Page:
Utensil and plate scraper
US 2417585 A
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Description (OCR text may contain errors)
F. A. CAHILL UTENSIL AND PLATE SCRAPER March 1s,' 1947.
Filed Nov. 3, 1945 FRANCIS ANTHONY OAHILL Amt-liq:
' but with one end smeared Mar. 18, 1947' UNITED STATES PATENT orries" UTENSIL AND PLATE semen. Francis Anthony Cahill, Cleveland, Q1110 Application November 3, 1945, Serial No'. 626,516
' 1 Claim. 1 c1. 15-236) The present invention relates to small handtype accessories and appliances such as are used, primarily in the kitchen of the home, for scraping and partially cleaning temporarily dishes, pots, pans and utensils in general.
More specifically, the invention relates to that particularized category of such accessories which may be best described as scraping and cleaning devices, particularly such devices as are shown, for example, in the patents to S. B. Cllft, No, 2,065,886 and W. Meredith, 1,388,282.
In carrying out the principles of the present invention, I have in mind a simple and economical scraper and cleaner which is possessed of appreciable structural distinctions and refinements, the article, in its preferred form, being made from cardboard or equivalent stock and being disposable so that it may be readily and conveniently thrown away when its essential purposes have been served.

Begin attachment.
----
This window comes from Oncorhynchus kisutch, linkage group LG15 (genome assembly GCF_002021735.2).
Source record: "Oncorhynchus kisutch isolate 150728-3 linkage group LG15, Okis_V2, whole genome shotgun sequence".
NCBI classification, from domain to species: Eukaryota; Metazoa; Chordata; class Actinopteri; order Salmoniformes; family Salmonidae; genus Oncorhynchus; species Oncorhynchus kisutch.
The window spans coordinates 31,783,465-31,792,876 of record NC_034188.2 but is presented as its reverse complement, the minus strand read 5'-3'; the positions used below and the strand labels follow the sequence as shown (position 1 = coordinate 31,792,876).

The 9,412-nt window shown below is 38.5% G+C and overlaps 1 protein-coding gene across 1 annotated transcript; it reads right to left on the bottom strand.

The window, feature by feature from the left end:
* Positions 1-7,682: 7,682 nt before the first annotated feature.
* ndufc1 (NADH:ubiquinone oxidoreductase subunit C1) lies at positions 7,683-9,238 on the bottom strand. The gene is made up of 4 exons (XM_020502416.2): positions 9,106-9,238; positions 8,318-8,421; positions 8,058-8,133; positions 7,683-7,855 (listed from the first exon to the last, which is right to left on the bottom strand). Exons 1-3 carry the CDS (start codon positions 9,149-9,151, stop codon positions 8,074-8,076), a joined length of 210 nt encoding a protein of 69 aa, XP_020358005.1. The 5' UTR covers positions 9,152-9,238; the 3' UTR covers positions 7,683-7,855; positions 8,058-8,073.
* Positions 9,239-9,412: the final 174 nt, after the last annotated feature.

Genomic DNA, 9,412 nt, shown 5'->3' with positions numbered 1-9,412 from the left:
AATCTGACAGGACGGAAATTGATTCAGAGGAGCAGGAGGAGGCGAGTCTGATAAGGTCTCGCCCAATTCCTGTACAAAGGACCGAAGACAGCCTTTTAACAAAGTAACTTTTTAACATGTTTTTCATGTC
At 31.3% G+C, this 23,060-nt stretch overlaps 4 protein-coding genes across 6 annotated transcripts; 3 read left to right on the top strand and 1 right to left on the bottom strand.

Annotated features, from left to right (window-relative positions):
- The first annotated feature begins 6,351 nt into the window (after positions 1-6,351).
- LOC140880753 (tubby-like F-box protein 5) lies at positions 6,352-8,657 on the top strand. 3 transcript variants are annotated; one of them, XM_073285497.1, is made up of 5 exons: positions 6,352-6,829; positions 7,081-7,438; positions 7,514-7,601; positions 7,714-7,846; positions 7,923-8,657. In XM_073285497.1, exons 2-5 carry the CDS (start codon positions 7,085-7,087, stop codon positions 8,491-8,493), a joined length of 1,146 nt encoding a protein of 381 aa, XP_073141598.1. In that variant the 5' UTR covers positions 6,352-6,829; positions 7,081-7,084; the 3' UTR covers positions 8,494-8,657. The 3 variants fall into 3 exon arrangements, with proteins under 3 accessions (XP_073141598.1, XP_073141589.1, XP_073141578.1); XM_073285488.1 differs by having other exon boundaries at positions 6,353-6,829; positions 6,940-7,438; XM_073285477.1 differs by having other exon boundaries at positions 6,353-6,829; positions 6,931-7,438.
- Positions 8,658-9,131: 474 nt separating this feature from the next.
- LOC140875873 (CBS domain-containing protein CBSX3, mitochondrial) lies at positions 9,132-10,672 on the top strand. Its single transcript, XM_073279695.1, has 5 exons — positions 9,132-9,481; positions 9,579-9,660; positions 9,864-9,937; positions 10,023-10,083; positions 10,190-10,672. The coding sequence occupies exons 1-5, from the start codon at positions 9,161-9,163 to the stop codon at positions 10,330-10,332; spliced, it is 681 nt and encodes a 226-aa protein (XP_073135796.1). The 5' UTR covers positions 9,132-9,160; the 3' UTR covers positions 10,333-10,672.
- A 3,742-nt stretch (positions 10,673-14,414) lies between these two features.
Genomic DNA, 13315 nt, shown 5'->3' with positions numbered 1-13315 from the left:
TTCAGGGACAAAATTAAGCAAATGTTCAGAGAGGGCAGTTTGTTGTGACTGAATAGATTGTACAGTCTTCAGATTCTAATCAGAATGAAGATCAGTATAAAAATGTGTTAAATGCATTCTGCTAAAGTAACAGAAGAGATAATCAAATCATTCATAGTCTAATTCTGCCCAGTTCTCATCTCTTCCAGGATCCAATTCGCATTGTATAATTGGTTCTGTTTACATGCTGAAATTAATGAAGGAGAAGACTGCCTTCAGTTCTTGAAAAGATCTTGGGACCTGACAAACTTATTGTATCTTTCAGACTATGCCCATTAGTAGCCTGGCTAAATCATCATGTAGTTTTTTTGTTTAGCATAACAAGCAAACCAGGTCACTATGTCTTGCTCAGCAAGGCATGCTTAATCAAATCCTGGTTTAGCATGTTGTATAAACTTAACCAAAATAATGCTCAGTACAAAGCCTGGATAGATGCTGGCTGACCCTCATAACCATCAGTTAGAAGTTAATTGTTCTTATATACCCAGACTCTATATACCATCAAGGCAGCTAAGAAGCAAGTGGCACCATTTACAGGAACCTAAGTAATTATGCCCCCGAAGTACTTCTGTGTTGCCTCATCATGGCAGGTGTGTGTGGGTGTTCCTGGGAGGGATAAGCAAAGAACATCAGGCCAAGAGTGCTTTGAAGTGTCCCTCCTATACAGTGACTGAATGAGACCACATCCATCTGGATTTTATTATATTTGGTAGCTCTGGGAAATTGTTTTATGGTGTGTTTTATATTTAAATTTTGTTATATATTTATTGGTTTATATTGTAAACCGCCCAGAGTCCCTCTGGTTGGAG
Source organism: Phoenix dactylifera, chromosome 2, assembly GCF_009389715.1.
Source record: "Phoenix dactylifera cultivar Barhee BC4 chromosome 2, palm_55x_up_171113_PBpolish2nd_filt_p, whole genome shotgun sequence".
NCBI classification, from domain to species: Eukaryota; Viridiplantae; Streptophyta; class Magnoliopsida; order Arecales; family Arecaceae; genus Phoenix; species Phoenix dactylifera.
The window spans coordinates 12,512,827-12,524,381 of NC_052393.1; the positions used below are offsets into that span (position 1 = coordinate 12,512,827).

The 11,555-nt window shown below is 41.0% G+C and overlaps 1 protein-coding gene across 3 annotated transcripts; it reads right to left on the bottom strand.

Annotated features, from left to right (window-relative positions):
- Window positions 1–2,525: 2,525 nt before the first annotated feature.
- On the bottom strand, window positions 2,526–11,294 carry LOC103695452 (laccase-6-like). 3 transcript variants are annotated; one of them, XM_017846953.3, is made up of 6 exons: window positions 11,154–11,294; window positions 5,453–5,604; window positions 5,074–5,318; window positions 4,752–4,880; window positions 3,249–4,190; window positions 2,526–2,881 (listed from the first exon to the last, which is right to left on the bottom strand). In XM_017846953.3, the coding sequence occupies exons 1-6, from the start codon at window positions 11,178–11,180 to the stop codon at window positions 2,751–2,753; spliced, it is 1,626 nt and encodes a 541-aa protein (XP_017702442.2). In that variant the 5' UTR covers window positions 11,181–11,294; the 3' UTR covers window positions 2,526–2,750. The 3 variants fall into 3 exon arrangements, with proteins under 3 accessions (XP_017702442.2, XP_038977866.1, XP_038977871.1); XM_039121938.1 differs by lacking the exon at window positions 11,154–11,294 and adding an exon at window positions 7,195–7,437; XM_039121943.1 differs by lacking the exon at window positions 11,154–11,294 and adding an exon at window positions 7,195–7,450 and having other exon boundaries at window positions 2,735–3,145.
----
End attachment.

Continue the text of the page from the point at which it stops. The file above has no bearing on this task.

soiled 7 handle of a conventional fork, as shown in Figure 3 of the drawing. Although the device is susceptible of construction from many different types and kinds of disposable materials, I have found top plan view, the device, which is denoted Ben- Stated in greater particularity, in carrying out the principles of this invention, I have evolved and produced a simple and expedient disposable scraper made from three plies of cardboard or equivalent stock, these being fastened together in superposed relation with the intermediate ply corrugated to provide pockets, and said pockets serving as receivers or sockets for fork tines, thus permitting the tines of the fork to be removably inserted in the sockets and allowing the fork thus to become a handle for conveniently handling the scraper and cleaner.
Other objects, features, and advantages willbecome more readily apparent from the following description and the accompanying illustrative drawings.
In the drawin s, wherein like numerals are employed to designate like parts throughout the views:
Figure 1 is a top plan view of a plate, cooking vessel, or utensil cleaning and scraping device constructed in accordance with the principles of this invention.
Figure 2 is a marginal edge or elevational view observing the narrower or smaller end of the device in Figure 1.
Figure 3 is a top plan view, similar to Figure 1, portion of the upper ply broken away to expose the intermediate, corrugated ply and this view showing how the device is mounte on the tines of a conventional fork.
As before stated, the device is a simple unitary structure which is susceptible of use without a handle but which is primarily adapted to be used in connectionwith a handle, preferably with the erally by the numeral 5, resembles a trapezium in shape. The parallel, spaced ends are differentiated by the numerals B and I, the end I being somewhat shorter than the end 6. The intervening end-edges 8 and 9 are oblique to the ends 6 and 1 and may be said to converge toward the end i. The connective corner portions are somewhat rounded, as indicated at the points III-40 and l|-l i. This covers the general shape and appearance and nature of the device 5.